Most people probably don't think fish have teeth and consider it a rarity confined to certain species. The image of piranhas attacking their hapless prey comes to mind. However, you might be surprised to learn that all species of fish have some type of teeth.
All Fish Have Teeth
Carnivorous Fish Teeth
Carnivorous fish depend on ingesting protein by eating other species of fish, insects, and other live animals to survive. Because of this, they have teeth that look like what we would expect of teeth.
- This would include canine teeth for grabbing and holding prey and incisors for grinding down flesh.
- Some carnivorous fish have large, flat molar teeth which are used for crushing up food covered with shells, such as snails and small crabs.
Herbivorous Fish Teeth
Fish that feed on plants and algae have teeth that are designed for cutting into vegetation and breaking it down. These fish rely on incisors which can either be "individual" like a human's or melded together as almost one unit, like a bird's beak.
Fish Teeth Anatomy
The reason people usually don't think of a fish having teeth is that it's not as easy to see them, depending on the species, based on where they are situated in the anatomy of a fish's mouth. A fish's teeth can be found in the "expected" places, such as inside the lips or along their jaws. Some fish species have their teeth on their tongues or in their throat, which are known as pharyngeal teeth.
Common Pet Fish and Teeth
Since all fish have teeth, this means your fish happily swimming in tanks in your house all have a set of choppers.
- These can range from pharyngeal teeth such as in goldfish, minnows, and carp to sharper teeth along the jaw for fish like bettas and tetra fish.
- Some common fish, such as small catfish species, have cardiform teeth, which are a set of several rows of tiny needle-like teeth along with pharyngeal teeth.
- The fact that your pet fish have teeth doesn't mean you should be concerned about getting bitten, as most often these teeth are quite tiny and unable to break your skin.
Large Carnivorous Fish Keeping
You may not have to worry about a bite from commonly kept pet fish that are small. With larger fish, such as piranhas, you will need to be more careful, as their teeth are capable of inflicting damage. As you can see in the video below, piranha teeth can draw blood and are not a breed of fish for beginner pet lovers.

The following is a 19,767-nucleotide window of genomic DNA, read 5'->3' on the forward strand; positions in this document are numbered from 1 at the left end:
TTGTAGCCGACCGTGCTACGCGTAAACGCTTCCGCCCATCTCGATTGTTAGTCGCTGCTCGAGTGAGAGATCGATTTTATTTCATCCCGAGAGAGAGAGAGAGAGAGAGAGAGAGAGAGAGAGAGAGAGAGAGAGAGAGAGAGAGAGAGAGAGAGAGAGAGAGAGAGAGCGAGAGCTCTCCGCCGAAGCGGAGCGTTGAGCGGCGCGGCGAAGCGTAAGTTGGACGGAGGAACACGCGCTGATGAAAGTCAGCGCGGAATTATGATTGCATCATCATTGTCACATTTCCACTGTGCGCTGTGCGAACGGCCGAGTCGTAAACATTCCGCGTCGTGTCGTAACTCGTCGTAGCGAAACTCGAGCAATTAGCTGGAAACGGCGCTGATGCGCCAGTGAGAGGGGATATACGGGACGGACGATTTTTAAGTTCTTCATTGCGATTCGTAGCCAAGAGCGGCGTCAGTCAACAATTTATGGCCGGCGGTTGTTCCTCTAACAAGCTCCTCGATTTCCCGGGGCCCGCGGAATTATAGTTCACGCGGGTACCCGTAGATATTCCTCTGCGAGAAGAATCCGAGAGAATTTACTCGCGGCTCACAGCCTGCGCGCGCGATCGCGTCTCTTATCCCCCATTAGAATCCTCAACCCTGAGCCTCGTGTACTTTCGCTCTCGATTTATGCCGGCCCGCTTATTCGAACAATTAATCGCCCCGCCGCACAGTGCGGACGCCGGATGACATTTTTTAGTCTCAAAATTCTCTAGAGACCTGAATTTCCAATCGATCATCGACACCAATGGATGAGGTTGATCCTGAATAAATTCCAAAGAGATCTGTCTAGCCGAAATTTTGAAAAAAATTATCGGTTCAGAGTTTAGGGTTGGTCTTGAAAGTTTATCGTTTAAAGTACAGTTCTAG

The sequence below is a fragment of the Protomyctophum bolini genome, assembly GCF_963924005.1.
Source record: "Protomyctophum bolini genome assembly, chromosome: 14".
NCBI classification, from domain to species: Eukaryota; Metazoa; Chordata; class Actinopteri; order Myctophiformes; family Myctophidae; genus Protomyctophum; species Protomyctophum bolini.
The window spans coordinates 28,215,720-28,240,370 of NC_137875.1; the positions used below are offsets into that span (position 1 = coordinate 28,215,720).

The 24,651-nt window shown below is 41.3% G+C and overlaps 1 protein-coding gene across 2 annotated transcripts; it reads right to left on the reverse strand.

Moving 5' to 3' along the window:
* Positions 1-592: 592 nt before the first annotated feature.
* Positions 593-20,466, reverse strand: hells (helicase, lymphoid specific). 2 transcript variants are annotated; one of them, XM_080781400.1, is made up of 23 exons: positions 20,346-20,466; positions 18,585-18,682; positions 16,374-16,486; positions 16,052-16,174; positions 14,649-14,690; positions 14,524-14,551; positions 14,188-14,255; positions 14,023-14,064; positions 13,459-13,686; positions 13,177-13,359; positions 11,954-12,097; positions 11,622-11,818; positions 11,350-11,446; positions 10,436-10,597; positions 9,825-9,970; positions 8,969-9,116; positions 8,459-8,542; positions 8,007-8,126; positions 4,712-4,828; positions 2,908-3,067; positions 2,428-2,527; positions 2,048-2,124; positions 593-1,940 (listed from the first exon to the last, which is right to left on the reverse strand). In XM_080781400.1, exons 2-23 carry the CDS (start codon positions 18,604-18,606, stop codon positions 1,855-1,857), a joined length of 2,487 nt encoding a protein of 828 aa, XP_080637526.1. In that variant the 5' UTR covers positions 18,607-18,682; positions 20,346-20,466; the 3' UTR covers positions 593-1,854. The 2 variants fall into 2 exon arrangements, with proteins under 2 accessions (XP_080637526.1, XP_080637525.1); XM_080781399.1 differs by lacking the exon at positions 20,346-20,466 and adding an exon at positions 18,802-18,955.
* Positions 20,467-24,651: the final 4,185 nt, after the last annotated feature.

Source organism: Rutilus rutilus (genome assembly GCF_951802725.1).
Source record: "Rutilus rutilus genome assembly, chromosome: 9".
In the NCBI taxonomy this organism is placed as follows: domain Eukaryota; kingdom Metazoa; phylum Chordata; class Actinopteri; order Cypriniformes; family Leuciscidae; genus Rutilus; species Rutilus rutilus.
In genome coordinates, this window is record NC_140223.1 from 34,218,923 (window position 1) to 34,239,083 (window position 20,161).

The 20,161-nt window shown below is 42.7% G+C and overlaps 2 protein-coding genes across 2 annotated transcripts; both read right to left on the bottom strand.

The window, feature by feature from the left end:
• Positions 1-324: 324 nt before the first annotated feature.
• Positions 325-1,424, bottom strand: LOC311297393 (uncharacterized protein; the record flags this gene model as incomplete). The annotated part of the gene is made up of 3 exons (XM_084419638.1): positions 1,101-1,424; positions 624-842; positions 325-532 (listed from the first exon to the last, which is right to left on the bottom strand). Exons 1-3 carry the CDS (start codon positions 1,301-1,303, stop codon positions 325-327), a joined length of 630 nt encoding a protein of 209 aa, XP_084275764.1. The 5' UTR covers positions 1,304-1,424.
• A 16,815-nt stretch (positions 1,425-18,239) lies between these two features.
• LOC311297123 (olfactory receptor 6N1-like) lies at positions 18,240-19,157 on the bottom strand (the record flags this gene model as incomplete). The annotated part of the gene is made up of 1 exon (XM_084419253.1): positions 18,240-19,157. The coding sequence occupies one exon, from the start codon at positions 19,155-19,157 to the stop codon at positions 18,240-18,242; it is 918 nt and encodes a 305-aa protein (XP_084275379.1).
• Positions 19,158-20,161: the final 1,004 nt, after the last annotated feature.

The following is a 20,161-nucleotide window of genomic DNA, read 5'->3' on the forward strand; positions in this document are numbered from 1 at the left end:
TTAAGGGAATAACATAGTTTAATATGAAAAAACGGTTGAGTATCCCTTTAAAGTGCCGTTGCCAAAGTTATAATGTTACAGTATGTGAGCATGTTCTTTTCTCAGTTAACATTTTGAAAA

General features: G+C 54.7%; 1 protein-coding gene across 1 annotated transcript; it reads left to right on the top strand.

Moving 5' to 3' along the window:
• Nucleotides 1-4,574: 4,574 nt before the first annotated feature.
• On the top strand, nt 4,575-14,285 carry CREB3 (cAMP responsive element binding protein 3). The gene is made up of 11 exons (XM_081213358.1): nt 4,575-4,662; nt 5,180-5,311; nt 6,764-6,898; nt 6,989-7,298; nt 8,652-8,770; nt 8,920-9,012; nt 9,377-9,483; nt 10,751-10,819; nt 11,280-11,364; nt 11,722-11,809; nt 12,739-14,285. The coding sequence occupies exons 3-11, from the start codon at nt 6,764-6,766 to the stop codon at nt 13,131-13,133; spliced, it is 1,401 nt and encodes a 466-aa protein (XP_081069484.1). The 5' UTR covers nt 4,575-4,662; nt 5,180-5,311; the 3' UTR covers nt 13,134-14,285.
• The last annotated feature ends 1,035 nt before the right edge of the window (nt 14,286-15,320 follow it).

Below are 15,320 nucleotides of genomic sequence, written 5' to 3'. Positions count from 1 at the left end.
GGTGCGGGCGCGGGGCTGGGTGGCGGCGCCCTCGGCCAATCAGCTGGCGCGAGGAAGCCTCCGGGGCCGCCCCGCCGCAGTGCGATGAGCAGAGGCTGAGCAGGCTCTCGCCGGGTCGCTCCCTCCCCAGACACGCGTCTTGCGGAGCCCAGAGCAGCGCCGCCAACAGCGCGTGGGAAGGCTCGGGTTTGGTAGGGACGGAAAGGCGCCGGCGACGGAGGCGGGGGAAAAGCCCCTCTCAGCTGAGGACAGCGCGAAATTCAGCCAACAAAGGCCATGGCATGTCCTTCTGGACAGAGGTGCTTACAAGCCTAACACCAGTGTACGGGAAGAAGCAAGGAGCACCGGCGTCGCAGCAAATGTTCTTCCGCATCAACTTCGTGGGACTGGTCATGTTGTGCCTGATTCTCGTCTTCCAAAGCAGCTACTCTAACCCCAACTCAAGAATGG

Are Fish Teeth Like Human Teeth?
- Both fish and human teeth have an enamel covering over a pulp cavity with blood and nerves.
- Some fish, such as the sheepshead, can have a set of incisors and molars that look eerily like a human's mouth of teeth.
Fish and human teeth are different in that:
- Fish do not possess permanent teeth and will regularly lose teeth and replace them over the course of their lives.
- Fish teeth can be found in other areas of the anatomy, unlike in humans, where teeth are only found along the jawline.
Dental Care for Your Fish
For most commonly kept fish species, there is nothing you can do to assist them with dental care, other than making sure you're feeding them a species-appropriate diet. Some fish with "beaks" do need occasional teeth trimming, such as pufferfish.
Do Fish Have Tongues?
Just as fish have teeth, they also have tongues, though they're not structurally like a human's tongue. The "basihyal" is a bone that is considered the equivalent of a tongue because it's on the bottom of the fish's mouth. However, unlike in human tongues, a fish's "tongue" does not include taste buds and doesn't perform the same functions. The basihyal's main purpose appears to be preventing food from going into the ventral aorta.
Your Pet Fish's Teeth
All fish have teeth of one type or another, so learning your goldfish has them shouldn't be a concern. If you decide to keep larger, carnivorous fish, consult with your aquarium store specialist for tips on how to handle them without getting nipped.